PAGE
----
Nitrogen trichloride, also known as trichloramine, is the chemical compound with the formula NCl3. This yellow, oily, pungent-smelling and explosive liquid is most commonly encountered as a byproduct of chemical reactions between ammonia-derivatives and chlorine (for example, in swimming pools).
The compound is prepared by treatment of ammonium salts, such as ammonium nitrate with chlorine.
Nitrogen trichloride can form in small amounts when public water supplies are disinfected with monochloramine, and in swimming pools by disinfecting chlorine reacting with urea in urine and sweat from bathers. Nitrogen trichloride, trademarked as Agene, was used to artificially bleach and age flour, but was banned in 1949: In humans Agene was found to cause severe and widespread neurological disorders leading to its banning in 1947. Dogs that ate bread made from treated flour suffered epileptic-like fits; the toxic agent was methionine sulfoximine.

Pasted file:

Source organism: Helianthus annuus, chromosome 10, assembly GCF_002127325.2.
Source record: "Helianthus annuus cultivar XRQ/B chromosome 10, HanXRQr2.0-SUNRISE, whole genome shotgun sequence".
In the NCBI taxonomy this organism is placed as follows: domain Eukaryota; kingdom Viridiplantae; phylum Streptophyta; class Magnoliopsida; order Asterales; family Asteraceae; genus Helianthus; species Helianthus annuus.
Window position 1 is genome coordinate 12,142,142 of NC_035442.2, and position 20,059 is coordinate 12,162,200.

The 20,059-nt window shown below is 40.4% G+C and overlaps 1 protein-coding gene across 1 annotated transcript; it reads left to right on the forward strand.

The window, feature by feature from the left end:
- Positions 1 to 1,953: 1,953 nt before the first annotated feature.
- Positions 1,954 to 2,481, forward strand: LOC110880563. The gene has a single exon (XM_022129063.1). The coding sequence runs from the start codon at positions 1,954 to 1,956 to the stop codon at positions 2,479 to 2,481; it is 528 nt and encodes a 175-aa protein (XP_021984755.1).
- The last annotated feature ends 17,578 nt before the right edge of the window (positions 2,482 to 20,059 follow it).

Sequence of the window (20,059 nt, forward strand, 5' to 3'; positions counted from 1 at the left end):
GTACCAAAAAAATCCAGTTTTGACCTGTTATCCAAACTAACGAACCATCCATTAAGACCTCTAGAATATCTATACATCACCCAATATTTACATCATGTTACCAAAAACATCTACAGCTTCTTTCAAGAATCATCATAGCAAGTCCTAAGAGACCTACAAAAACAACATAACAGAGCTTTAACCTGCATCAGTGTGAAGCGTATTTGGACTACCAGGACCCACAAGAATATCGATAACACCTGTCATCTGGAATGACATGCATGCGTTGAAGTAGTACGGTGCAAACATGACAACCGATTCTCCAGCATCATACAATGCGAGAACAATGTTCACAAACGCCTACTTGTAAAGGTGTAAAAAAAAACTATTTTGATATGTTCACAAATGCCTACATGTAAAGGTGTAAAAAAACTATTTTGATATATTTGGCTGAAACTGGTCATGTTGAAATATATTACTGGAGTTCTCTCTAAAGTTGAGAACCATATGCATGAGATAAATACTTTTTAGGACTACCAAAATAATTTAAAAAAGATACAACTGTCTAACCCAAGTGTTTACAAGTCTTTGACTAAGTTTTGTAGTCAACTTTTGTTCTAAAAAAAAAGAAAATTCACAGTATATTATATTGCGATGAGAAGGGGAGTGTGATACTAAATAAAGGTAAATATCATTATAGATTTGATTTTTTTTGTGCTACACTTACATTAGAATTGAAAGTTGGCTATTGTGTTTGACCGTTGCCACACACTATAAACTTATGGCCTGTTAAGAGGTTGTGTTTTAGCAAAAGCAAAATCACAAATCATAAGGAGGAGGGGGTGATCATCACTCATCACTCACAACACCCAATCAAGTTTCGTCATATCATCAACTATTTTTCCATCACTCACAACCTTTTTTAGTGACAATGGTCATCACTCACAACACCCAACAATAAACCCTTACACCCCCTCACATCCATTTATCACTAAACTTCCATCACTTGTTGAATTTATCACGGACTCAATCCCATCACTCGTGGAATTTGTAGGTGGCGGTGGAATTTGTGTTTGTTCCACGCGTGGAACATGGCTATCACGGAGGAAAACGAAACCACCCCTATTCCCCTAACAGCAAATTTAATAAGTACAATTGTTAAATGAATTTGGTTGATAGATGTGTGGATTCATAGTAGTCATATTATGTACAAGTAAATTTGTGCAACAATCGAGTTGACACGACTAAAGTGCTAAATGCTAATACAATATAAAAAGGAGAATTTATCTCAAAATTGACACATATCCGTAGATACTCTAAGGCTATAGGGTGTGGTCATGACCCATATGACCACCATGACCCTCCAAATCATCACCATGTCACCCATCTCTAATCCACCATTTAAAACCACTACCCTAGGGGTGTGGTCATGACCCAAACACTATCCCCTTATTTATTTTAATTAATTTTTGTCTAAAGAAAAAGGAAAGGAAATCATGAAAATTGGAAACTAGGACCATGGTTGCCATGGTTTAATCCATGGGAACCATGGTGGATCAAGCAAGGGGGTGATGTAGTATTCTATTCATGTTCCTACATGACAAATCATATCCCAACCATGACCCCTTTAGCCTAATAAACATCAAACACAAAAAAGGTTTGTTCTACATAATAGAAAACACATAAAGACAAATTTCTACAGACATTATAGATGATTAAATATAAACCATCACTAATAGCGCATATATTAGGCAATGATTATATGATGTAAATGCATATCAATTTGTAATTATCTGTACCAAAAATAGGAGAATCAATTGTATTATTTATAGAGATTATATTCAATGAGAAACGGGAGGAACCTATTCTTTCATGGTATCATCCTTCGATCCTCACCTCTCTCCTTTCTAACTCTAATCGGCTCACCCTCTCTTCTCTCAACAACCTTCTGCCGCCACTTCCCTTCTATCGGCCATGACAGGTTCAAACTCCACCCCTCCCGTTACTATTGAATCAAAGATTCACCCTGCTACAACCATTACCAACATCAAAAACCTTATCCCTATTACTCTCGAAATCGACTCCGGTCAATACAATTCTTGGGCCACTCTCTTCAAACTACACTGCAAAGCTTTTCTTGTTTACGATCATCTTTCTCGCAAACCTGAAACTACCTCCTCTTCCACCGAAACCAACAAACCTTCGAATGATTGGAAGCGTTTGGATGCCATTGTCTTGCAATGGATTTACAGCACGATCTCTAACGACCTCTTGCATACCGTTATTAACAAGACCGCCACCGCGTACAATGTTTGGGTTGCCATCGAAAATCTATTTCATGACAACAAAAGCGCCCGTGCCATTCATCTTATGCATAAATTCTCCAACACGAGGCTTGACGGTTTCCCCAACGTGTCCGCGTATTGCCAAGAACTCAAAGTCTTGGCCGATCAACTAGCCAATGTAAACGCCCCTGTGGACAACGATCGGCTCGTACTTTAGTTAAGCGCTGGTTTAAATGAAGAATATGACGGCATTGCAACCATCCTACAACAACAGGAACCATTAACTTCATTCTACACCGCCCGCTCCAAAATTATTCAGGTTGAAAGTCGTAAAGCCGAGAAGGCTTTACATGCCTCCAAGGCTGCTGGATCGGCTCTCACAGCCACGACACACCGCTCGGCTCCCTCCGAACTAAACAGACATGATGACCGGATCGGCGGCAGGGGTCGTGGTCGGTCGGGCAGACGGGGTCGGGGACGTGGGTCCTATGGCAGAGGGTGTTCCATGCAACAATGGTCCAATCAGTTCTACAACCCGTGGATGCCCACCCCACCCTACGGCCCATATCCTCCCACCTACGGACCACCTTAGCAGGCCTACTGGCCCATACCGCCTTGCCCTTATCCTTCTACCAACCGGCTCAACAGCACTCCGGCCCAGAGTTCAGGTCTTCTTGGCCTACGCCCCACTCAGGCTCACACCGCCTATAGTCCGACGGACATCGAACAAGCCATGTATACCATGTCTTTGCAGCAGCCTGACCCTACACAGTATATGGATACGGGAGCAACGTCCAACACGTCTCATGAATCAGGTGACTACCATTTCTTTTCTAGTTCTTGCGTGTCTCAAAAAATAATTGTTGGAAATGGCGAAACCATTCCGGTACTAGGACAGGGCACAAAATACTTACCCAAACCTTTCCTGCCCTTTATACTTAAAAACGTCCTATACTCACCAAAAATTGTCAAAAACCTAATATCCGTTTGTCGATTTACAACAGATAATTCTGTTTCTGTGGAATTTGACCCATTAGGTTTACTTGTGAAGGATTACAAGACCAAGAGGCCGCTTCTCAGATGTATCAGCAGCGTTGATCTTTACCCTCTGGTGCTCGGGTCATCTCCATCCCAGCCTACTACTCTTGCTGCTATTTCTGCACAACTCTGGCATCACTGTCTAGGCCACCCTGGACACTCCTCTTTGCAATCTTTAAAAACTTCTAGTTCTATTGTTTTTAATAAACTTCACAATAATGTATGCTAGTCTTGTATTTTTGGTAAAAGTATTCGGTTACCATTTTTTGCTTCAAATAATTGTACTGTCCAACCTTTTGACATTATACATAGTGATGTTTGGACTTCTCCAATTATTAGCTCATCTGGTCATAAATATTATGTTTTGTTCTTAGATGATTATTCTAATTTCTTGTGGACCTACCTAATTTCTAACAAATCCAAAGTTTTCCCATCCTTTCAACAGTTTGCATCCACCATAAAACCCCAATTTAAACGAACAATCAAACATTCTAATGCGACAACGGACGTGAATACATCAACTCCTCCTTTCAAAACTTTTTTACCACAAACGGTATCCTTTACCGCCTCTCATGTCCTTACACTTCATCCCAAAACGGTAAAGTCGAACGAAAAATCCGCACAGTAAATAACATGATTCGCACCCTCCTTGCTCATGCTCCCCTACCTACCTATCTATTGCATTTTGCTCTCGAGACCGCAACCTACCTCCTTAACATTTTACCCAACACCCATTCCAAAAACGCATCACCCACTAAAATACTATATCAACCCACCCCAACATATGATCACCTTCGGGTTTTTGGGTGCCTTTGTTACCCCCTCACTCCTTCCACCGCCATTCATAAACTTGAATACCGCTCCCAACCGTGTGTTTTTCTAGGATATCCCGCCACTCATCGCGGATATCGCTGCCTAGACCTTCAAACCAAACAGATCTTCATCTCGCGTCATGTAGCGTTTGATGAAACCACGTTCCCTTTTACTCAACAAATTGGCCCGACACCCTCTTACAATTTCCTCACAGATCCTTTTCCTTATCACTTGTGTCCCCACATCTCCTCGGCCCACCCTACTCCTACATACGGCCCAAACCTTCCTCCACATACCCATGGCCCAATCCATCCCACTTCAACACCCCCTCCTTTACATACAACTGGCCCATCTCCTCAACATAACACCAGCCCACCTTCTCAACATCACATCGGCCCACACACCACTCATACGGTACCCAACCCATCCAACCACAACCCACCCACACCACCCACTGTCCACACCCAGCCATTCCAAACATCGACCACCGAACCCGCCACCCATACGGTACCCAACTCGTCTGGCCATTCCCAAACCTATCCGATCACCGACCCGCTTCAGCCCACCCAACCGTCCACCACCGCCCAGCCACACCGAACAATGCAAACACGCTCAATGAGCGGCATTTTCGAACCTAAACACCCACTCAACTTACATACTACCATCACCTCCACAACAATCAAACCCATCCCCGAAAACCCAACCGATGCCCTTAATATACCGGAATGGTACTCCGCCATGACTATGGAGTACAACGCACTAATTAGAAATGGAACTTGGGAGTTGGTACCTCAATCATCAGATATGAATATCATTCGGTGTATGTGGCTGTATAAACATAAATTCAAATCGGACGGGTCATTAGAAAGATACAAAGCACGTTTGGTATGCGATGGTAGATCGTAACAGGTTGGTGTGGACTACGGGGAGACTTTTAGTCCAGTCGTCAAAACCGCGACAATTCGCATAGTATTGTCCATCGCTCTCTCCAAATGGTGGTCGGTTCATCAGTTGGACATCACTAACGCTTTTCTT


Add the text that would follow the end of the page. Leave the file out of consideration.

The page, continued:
The chemistry of NCl3 has been well explored. It is moderately polar with a dipole moment of 0.6 D. The nitrogen center is basic but much less so than ammonia. It is hydrolyzed by hot water to release ammonia and hypochlorous acid.
NCl3 explodes to give N2 and chlorine gas. This reaction is inhibited for dilute gases.
Nitrogen trichloride can irritate mucous membranes—it is a lachrymatory agent, but has never been used as such. The pure substance (rarely encountered) is a dangerous explosive, being sensitive to light, heat, even moderate shock, and organic compounds. Pierre Louis Dulong first prepared it in 1812, and lost two fingers and an eye in two explosions. In 1813, an NCl3 explosion blinded Sir Humphry Davy temporarily, inducing him to hire Michael Faraday as a co-worker. They were both injured in another NCl3 explosion shortly thereafter.
|Wikimedia Commons has media related to Nitrogen trichloride.|